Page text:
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banner Monday, 13 August, 2001, 07:47 GMT 08:47 UK
Headingley memories

England's victory over Australia at Headingley in 1981 was nothing short of miraculous but where were you that summer?

BBC Sport Online's Anna Thompson turns the clock back 20 years.

It was the summer Charles and Diana got married, Shakin' Stevens was one of the biggest pop stars in the charts and a pint of beer cost less than 50p.

But there was unrest in Britain with riots in Brixton and Toxteth and unemployment creeping above the three million mark.

And the cricket was failing to lift the nation's spirits.

England had lost the first Test and drawn the second, which was enough to signal the resignation of captain Ian Botham.

They were in disarray and needed a victory in the third Test to get back on track in the Ashes series.

  21 July 1981
The Specials were at number one with Ghost Town
A packet of cigarettes cost 80p
A pint of beer would set you back 50p
The Rubiks cube was all the rage
The average weekly wage in Britain was 91.40

But it all seemed to go horribly wrong when Australia won the toss and elected to bat.

They put on 401 runs for nine wickets before declaring.

England in reply were all out for a dismal 174 and forced to follow-on.

They were heading for an innings defeat at 135 for seven - then Botham stepped up.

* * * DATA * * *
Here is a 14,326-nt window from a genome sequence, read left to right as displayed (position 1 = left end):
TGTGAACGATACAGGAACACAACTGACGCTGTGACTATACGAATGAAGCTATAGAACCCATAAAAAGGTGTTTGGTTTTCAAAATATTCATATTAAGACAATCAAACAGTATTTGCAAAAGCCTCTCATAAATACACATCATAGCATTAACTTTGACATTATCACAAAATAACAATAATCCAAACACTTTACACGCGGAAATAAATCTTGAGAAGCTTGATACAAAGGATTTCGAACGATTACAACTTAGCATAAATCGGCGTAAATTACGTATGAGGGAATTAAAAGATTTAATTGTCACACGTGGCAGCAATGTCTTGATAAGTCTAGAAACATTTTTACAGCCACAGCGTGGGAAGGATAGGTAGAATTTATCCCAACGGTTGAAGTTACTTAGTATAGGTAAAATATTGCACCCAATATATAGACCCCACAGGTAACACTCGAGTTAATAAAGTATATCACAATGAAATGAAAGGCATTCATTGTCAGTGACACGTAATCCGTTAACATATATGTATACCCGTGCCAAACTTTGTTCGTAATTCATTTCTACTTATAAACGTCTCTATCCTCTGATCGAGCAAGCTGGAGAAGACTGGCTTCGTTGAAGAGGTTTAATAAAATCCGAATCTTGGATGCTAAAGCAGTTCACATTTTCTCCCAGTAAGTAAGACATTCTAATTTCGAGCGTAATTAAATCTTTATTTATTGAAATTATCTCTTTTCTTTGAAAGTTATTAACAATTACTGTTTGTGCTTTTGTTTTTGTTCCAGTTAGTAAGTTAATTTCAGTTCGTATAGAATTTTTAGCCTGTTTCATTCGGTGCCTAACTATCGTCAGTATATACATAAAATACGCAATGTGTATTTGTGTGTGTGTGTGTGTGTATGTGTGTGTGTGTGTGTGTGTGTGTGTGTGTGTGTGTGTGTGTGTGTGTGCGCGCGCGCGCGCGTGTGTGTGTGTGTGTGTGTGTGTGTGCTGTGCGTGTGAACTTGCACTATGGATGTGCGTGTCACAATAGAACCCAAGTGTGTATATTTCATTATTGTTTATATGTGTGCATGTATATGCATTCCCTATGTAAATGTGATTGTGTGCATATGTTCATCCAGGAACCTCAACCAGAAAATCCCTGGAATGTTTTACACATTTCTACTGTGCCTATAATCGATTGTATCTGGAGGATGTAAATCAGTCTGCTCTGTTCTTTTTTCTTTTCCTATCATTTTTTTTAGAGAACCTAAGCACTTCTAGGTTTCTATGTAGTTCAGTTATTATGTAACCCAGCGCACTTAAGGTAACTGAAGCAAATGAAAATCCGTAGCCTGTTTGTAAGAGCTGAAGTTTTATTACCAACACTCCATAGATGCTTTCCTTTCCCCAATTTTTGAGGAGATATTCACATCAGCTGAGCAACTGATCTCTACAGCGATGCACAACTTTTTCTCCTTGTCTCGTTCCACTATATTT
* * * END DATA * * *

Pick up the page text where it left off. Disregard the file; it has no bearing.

He blasted 149 not out to push England in front and set Australia a measly target of 130 to win.

In an unbelievable final day, the Australians crumbled to 111 all out.

It was only the second time in the history of Test cricket that the team following on had gone on to win the match.

Witnessing the amazing scenes at Headingley was a 16-year-old Leeds schoolgirl called Shelagh Iredale.

She had been to every day of the Test match and could not believe how the pendulum swung on that final day.

Shelagh, now Parkinson and living in Lancashire, said: "I was a Yorkshire Cricket Club member and the highlight of the year was the Test match.

"It was even more so that England were playing the Aussies.

I remember running on the pitch and jumping up and down with joy
  Shelagh Parkinson
"Together with my friend Louise, I went to every day of the Test match and even went to the practice day so I could meet the players!

"I just remember being so disappointed at the end of the fourth day and believed Australia would have the win wrapped up by lunchtime.

"They had not long had an electronic scoreboard at Headingley and I remember it flashed up that bookmakers at the ground were giving odds of 500-1 for an England victory.

"I was only 16 so I couldn't bet but a few members sat near us did - and obviously made a good profit!

"The atmosphere was electric when England began to get back into the match.

"We were cheering Bob Willis steaming in from the boundary to bowl at Aussies.

"When England won it was just an amazing feeling.

"I remember running on the pitch and jumping up and down with joy.

"It is something I can remember so vividly today and I'm proud to say 'I was there!'".

Where were you when England won the third Test at Headingley?

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